Review – The Dumb Waiter

Sunday 4 February 2007

The Dumb Waiter

What better way is there to unwind after a Saturday afternoon’s shopping in the heart of London’s famous West End, than to take in a late afternoon matinee for a spot of Harold Pinter?

So it was that at 3.30pm Andrew found himself perched precariously in row K of the Trafalgar Studios’ ludicrously raked auditorium (about eye-level with the top of the proscenium) watching the second preview of the new production of The Dumb Waiter.

Regular readers of this blog will already be wondering why. After all, it’s only five days since Andrew sat through the execrable Pinter’s People (“Directed with inexplicable incompetence”, The Independent) and the production blurb features again that terrifying epithet “rarely performed”.

But in his defence, the show is only 55 minutes long, the theatre is opposite the number 88 bus stop home and he needed to rest his arms by relieving himself of his numerous Fenwick bags and hat boxes in the nearest convenient aisle.

It’s difficult to judge the quality of a play when you just don’t get it and Andrew has never got Pinter. This one – about two hit men in a basement receiving unexpected orders for food through a dumb waiter – is particularly puzzling. Presumably it’s about something, but he has no idea what and an hour of non-sequiturs left him begging for a sequitur.

Comedian Lee Evans brings some entertaining physical comedy to the role of Gus. The role of Ben is played by Jason Isaac (Lucius Malfoy in the Harry Potter films) who has an astonishing number of fan websites devoted to him including one entirely in Slovak.

If you like Pinter, you’ll probably like this production, but Andrew has had enough in the last week to last him a lifetime and confirms that he won’t be joining The Pinter Society any time soon.

Footnote: This very amusing anecdote appeared in Paul Taylor’s review of Pinter’s People in The Independent: “There’s a story (possibly apocryphal) that when Harold Pinter was lobbying to have the Comedy Theatre renamed the Pinter Theatre, Tom Stoppard’s response was to ask: “Have you thought of changing your name to Harold Comedy?”

5 Responses to “Review – The Dumb Waiter”


  1. Andrew and (presumably) Phil are certainly not alone in not getting his Nobel Lauriatship. In the spring of 2005, I had lunch with Emanuel Azenberg, an Eminence Gris among Broadway producers who had taught the course on play production to my class at Uni some 35 years earlier.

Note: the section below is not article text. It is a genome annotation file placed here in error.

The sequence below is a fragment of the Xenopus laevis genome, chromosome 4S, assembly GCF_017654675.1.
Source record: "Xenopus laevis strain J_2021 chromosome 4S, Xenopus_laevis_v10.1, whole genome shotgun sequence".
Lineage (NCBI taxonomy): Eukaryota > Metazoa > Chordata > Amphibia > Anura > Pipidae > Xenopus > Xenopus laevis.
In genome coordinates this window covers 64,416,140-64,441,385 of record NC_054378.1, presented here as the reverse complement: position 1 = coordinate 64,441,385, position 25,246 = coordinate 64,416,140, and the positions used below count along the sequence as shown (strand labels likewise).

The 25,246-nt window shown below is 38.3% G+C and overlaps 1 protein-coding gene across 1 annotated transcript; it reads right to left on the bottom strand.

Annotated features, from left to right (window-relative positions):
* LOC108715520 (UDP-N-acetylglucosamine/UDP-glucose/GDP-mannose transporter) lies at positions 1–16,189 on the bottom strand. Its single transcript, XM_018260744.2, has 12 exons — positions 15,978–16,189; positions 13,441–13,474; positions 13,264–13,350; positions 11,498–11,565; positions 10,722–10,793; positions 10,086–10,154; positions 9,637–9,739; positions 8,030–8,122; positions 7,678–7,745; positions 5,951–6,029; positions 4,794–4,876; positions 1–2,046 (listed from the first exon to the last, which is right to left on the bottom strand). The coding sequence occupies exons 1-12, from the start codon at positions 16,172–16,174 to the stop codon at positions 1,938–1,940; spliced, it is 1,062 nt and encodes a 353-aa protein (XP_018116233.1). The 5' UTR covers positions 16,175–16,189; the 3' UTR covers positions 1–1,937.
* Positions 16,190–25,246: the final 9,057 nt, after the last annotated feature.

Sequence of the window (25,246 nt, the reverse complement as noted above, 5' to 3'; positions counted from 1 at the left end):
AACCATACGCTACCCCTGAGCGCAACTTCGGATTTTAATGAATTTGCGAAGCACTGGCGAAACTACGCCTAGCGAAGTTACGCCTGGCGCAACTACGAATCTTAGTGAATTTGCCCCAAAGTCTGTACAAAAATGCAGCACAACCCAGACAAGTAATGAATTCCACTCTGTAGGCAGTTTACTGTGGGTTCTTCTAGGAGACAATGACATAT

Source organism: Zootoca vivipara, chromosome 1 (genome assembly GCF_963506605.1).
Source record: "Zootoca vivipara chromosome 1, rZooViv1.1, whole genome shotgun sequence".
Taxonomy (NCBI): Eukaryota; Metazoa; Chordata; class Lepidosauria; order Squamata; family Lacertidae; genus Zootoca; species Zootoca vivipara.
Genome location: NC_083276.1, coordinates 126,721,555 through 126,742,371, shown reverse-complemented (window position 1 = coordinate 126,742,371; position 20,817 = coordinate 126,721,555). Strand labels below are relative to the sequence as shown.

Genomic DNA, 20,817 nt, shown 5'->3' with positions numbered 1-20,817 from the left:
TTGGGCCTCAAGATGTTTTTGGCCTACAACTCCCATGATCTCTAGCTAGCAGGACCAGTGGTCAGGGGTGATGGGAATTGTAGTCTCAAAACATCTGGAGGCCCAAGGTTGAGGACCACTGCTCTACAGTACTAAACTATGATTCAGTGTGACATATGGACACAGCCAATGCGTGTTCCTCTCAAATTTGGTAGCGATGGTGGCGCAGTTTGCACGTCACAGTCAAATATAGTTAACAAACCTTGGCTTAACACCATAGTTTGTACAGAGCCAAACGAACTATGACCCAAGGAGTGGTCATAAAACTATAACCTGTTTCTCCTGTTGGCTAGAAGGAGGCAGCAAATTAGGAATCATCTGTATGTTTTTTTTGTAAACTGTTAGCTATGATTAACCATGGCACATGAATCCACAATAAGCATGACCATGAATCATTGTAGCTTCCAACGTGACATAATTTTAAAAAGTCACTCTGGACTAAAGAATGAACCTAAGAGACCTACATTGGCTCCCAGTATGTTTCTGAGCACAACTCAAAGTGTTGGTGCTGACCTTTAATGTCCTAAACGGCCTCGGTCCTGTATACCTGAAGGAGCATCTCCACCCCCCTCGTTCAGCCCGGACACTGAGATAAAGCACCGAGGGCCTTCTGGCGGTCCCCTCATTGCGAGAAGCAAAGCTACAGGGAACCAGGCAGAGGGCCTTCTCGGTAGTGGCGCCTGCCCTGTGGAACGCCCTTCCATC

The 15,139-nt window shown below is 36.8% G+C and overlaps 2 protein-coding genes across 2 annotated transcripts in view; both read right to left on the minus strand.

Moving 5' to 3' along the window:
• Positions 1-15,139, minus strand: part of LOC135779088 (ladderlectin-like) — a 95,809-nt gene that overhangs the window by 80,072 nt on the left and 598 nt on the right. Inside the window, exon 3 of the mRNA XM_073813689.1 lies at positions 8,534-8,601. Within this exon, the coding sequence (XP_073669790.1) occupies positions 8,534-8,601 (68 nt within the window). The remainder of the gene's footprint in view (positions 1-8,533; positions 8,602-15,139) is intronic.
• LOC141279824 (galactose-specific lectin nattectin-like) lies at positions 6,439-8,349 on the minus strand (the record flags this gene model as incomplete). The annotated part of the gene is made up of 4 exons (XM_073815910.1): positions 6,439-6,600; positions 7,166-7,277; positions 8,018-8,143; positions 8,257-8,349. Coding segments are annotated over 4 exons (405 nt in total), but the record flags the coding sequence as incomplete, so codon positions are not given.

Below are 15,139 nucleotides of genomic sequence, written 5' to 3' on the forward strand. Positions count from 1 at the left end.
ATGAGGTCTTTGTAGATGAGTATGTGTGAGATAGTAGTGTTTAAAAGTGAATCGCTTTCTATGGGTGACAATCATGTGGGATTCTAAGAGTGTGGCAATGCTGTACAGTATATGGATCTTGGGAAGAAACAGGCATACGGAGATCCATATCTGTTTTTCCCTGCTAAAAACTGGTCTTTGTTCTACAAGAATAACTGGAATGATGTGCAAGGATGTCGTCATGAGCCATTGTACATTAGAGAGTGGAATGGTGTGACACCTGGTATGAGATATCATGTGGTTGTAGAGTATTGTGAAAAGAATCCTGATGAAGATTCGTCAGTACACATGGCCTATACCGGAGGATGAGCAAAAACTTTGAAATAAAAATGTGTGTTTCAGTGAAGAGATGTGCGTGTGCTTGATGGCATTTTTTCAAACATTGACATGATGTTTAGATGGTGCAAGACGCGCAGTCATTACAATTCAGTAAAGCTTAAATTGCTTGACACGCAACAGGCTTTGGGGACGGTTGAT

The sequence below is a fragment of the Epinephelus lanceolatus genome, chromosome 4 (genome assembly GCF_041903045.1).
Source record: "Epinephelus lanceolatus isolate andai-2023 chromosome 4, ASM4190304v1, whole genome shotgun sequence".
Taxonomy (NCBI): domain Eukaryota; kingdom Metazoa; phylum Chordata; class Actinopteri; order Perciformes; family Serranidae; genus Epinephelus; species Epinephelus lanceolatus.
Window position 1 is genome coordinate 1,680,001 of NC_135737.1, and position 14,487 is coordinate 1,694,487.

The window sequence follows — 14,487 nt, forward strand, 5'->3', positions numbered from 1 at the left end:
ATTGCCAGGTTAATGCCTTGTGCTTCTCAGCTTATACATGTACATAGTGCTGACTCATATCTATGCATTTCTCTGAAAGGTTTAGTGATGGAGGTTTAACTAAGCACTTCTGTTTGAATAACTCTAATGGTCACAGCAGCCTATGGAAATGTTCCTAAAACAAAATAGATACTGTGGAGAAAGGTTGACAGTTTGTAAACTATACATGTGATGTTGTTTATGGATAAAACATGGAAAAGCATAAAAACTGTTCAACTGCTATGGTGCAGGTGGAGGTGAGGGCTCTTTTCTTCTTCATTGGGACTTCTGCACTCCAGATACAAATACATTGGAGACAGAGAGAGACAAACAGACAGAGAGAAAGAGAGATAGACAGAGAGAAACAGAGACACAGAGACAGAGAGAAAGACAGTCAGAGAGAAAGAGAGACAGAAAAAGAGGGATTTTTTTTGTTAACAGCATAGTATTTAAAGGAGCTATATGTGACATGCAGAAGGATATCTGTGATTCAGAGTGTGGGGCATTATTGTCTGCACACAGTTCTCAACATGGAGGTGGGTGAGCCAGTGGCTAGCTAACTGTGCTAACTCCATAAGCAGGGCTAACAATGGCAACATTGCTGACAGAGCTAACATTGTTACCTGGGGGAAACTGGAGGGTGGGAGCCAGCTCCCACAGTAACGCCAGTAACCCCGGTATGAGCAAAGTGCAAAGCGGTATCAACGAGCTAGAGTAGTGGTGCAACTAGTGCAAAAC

I asked him why, having not seen me act in all that time, he’d kept his string intact by not coming to see me as Goldberg in a very good production of The Birthday Party a few weeks earlier. He said “I don’t get Pinter.

    I asked my friend Tom Stoppard about it and he said ‘Yes, the play’s a legitimate classic and Pinter’s a genius’ and I believe him because I like him. But I still don’t get Pinter.” Manny, ever the teacher, added “That’s an important lesson: Just because you don’t get something doesn’t mean it isn’t good anymore than just because you get something doesn’t mean it is good. But you have to have to acknowledge that there are somethings you get and some you don’t and go on from there.”

    The characters in The Dumb Waiter are fairly transparently the same as Goldberg and McCann in The Birthday Party. Much has been written about the relationship between the two and how Pinter used The Dumb Waiter to explore the nature of thuggery.

    My feeling is that plays and playwrights don’t get better as a result of reading some learned critique. Either they speak to you in and of themselves or they don’t. I love Pinter but have learned to accept the fact that no writer, indeed no artist of any stripe, is going to be everyone’s cup of tea.

  2. Olly Says:

    I saw the play tonight and I thought it was awful. I can’t think why the actors agreed to do it. Hang on – 55 mins and they could be in a cab home by 9pm – maybe that’s it.

  3. indavilliage Says:

    This play sucked, and for £20 – it could’ve sucked a golf ball through a hosepipe, it sucked that much.
    For this kind of humour to be effective one has to believe the initial premise – that these are tough guys – so that the silly stuff seems the more ludicrous. Maybe my gran would’ve appreciated the “can you believe it, guvna?Well, slap me haddock!” nature of the not – even – that – surreal – slapstick, but Im not into chuckling just so others think I ‘get it’ or because I should, ‘its a classic’.


  4. indavilliage your review made me smile a lot more than the play did lol.


  5. […] like it was thin return on my pound. In fact, I hadn’t seen so little stage time since I saw The Dumbwaiter at Trafalgar Studios (£30 for 55 […]


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